Thursday, July 7, 2016

5 Top Reasons Why Working Late is Bullsh*t by James Kennedy

Referred Link - https://www.linkedin.com/pulse/5-top-reasons-why-working-late-bullsht-james-kennedy




Almost one-fifth of the UK's workforce, regularly work overtime and receive no extra pay, according to recent studies. While these millions of people's' unpaid work hours can help to boost the economy, they will not see any that £30 billion themselves.

Working late is one of the top factors in the ongoing work-life balance conflict. Whether it's a heavy workload, a busy schedule or employer expectations, many workers are finding it difficult, even when they love their job. There are many reasons why you should leave work on time. Here are the top 5 reasons why working late is bullsh*t.

You Need to Recharge Your Batteries

Just because you're working late, does not mean you're working hard, despite what people believe. Working long hours does not necessarily mean you're getting more done. Often, a short work day can allow a worker to focus on the tasks they need to complete, by avoiding distractions. Long, laborious work days can actually decrease your attention span, which would make it difficult to concentrate and reduces your overall productivity.

It's not hard to fall into a cycle of late night work. If you work late, then you'll be tired the next day which would make you less productive. Then you have to stay late again in order to catch up on incomplete work tasks. This can become a dangerous routine. Even if you love your job, you need to be able to leave at a sensible hour so that you can have a life outside of work.



Staying Late Is Bad for Your Health

A recent study showed that people who work late in the office are at an increased risk for strokes and heart attacks. By leaving early you can rest. Feeling well-rested can improve your mental health, reduce your risk of diabetes, and boost your immune system. Now you can honestly tell your boss that staying late is very bad for your overall health.

Being well rested can also help to boost your productivity during regular, shorter, work hours. While leaving on time can help your mental health and productivity, working late can make you feel resentful towards your job.



You Should Be Able to Complete Your Tasks During Your Working Hours

Your set hours are your work hours for a reason. If you are not able to complete your workload in time, forcing you to stay late again and again, you may need to speak you your boss, manager or colleagues about the work distribution and responsibilities.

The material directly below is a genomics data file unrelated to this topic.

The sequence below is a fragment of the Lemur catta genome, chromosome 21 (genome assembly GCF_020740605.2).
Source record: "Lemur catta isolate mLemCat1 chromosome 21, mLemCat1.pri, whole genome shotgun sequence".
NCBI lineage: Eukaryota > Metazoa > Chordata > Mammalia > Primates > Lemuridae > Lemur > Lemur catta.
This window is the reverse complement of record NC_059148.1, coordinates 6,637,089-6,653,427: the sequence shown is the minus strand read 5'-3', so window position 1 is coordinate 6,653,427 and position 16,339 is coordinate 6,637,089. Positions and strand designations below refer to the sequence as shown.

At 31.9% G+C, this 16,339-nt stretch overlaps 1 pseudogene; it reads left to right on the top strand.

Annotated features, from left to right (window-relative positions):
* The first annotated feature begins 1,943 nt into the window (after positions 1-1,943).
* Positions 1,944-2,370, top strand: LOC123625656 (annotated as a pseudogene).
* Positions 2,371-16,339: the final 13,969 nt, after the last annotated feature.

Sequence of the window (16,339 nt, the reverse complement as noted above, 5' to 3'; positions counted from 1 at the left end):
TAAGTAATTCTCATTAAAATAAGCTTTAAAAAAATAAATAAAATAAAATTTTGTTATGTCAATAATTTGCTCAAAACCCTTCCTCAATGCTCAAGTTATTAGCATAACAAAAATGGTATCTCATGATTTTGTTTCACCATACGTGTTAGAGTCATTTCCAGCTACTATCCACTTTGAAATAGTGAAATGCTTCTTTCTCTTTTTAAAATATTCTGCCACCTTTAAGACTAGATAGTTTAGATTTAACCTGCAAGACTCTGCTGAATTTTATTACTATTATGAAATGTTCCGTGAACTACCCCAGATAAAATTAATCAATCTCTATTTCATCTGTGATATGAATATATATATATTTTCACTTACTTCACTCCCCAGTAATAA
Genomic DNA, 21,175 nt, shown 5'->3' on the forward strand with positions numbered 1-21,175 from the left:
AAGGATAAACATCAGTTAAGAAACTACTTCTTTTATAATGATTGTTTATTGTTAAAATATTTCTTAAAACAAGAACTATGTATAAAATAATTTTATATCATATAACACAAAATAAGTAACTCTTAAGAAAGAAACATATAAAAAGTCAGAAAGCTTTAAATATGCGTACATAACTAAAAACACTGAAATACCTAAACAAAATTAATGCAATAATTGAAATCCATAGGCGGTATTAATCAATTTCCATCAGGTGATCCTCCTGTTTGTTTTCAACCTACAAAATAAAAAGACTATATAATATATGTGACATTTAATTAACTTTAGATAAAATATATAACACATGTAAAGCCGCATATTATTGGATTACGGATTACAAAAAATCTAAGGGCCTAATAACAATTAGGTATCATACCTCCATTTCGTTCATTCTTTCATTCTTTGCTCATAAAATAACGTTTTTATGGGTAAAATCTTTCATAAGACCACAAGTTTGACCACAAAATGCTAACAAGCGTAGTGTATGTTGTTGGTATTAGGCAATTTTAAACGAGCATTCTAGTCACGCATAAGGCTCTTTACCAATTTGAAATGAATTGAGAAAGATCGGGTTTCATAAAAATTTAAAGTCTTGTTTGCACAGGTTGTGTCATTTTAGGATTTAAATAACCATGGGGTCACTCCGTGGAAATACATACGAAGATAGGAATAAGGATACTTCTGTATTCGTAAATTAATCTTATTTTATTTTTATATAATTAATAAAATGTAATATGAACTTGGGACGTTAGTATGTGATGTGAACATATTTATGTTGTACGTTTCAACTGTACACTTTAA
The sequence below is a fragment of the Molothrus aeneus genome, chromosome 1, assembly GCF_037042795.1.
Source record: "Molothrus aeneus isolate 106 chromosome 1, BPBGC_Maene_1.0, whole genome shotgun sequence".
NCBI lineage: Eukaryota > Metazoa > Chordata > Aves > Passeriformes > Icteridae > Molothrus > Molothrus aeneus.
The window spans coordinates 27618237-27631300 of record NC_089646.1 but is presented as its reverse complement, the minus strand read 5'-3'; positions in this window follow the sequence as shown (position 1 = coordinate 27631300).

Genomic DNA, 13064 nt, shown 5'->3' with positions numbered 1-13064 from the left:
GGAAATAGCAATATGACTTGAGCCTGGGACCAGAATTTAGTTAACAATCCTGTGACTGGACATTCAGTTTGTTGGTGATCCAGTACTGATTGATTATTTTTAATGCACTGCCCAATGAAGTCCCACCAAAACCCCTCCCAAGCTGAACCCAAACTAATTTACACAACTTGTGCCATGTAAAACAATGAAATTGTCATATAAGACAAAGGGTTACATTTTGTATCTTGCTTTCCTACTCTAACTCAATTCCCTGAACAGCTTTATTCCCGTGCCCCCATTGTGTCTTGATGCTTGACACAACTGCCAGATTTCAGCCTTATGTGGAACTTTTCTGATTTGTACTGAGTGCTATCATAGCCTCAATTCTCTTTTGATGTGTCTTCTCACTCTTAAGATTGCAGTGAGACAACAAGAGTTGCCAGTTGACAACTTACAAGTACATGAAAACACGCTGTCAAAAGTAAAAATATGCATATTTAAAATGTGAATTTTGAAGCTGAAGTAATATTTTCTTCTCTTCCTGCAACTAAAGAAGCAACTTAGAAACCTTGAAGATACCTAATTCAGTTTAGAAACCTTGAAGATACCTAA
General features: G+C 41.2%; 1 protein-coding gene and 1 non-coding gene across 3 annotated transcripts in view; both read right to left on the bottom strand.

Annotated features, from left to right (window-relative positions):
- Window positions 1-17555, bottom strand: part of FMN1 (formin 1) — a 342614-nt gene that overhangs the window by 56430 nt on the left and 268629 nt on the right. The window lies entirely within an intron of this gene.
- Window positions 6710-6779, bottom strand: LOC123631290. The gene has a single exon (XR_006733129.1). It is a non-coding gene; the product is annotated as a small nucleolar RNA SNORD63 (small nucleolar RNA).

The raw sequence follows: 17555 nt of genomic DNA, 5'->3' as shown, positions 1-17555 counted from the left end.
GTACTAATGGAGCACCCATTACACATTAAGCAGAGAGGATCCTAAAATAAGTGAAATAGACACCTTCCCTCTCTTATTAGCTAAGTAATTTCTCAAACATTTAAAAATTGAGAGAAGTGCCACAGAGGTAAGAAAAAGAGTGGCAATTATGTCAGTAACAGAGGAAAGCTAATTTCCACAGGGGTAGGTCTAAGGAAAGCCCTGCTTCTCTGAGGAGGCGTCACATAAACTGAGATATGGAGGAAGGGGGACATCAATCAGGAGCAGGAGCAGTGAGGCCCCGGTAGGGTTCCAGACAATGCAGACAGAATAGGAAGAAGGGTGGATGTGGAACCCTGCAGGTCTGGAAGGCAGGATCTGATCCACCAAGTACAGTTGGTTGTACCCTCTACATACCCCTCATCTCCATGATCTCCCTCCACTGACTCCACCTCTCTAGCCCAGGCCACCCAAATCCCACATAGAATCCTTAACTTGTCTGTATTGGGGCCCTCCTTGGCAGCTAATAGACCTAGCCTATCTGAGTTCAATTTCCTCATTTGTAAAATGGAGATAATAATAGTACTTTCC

You should be able to complete your work within your set hours. If the current system of work distribution does not work for you, find a way to change it.



Staying Late Will Not Help You Reach Your Long-Term Goals

What are your priorities? What are the major goals you're working towards? Is  your overtime helping  you reach your goals? Most likely your overtime is putting a halt to your other plans. That's why it's time to stop.

Your priorities may lie with your work or personal life. Working overtime will not help develop your goals in either of those areas.



Extended Hours Don't Mean Extended Productivity

To see the relationship between work hours and productivity we need to take a look at a country that shows the benefits of shorter work days: Sweden. Swedes are well known for their take on education, their meatballs and their easy going approach to work. In Sweden, there is a mutual respect between employees and employers.

The average Swede has 25 vacation days, but those working for large companies have more. Around 1 percent of the Swedish workforce, work more than 50 hours per week and it's rare for people to be in the office after 5pm. Despite their short hours and long holidays, productivity remains high. The Swedes get the extended productivity without the extended hours.

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